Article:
Industry Reacts to Google’s Quantum Supremacy Claim
Industry reaction to Google’s quiet claim of quantum supremacy
Excerpts and salient points ~
+ On September 20, the Financial Times reported that a Google research paper temporarily posted online said Google’s quantum computer has reached “quantum supremacy,” a threshold at which quantum computers are theorized to be capable of solving problems, which traditional computers would not (practically) be able to solve. If true, this represents a major milestone in the advancement of quantum computing.
Quantum computing has business potential, though the concept of quantum supremacy is easy to misinterpret. Jumping the shark could result in reduced interest and investment.
+ Industry reaction to the news has largely been sceptical, as expectations that Google’s advancement is either overblown, or not applicable to practical business use of quantum computers. “The experiment and the ‘supremacy’ term will be misunderstood by nearly all,” said Dario Gil, director of IBM Research, in a written statement. “Quantum computers are not ‘supreme’ against classical computers because of a laboratory experiment designed to essentially (and almost certainly exclusively) implement one very specific quantum sampling procedure with no practical applications. In fact, quantum computers will never reign ‘supreme’ over classical computers, but will rather work in concert with them, since each have their unique strengths.”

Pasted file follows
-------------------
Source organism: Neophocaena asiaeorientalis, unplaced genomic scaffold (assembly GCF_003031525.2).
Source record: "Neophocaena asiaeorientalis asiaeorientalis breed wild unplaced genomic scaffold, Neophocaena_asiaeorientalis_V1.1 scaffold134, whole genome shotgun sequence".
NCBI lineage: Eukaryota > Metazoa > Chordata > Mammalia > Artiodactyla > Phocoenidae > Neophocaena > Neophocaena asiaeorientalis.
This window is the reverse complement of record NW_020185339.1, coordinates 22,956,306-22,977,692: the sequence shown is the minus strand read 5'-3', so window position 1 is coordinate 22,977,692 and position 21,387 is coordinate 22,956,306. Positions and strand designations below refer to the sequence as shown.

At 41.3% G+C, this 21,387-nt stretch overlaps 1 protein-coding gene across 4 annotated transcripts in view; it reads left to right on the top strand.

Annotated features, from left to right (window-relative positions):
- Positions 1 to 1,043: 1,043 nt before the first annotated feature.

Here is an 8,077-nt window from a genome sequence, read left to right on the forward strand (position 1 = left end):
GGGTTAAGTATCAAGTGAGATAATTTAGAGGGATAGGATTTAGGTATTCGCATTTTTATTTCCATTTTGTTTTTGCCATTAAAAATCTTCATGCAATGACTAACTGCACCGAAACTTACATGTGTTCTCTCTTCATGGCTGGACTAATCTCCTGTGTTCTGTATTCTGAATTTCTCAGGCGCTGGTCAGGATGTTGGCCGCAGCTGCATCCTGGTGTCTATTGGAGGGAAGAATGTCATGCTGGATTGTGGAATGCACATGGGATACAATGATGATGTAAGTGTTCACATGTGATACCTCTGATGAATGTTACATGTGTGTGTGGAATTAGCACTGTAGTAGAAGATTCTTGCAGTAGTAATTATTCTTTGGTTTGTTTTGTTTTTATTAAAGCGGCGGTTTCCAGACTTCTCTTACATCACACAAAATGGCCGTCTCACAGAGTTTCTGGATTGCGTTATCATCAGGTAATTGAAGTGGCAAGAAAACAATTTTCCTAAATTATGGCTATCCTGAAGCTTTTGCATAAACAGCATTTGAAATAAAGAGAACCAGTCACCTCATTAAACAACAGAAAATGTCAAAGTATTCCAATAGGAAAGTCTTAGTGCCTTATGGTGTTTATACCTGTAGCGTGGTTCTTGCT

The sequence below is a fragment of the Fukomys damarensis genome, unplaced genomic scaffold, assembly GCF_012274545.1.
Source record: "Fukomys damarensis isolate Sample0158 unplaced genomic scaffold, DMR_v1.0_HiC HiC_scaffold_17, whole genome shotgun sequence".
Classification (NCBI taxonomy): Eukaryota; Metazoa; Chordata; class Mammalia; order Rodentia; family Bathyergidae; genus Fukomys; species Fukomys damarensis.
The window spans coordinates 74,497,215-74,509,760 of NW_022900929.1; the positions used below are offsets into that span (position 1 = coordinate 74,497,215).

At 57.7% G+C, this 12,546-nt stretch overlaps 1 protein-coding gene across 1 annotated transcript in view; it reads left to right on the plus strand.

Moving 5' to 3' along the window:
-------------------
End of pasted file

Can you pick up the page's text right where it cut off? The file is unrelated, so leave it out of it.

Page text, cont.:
+ Intel’s reaction to the news was moderately warmer. “Google’s recent update on the achievement of quantum supremacy is a notable mile marker as we continue to advance the potential of quantum computing. Achieving a commercially viable quantum computer will require advancements across a number of pillars of the technology stack,” said Jim Clarke, director of quantum hardware at Intel Labs. “We along with the industry are working to quickly advance all of those areas to realize the true potential of quantum computing. And while development is still at mile one of the marathon, we strongly believe in the potential of this technology.”
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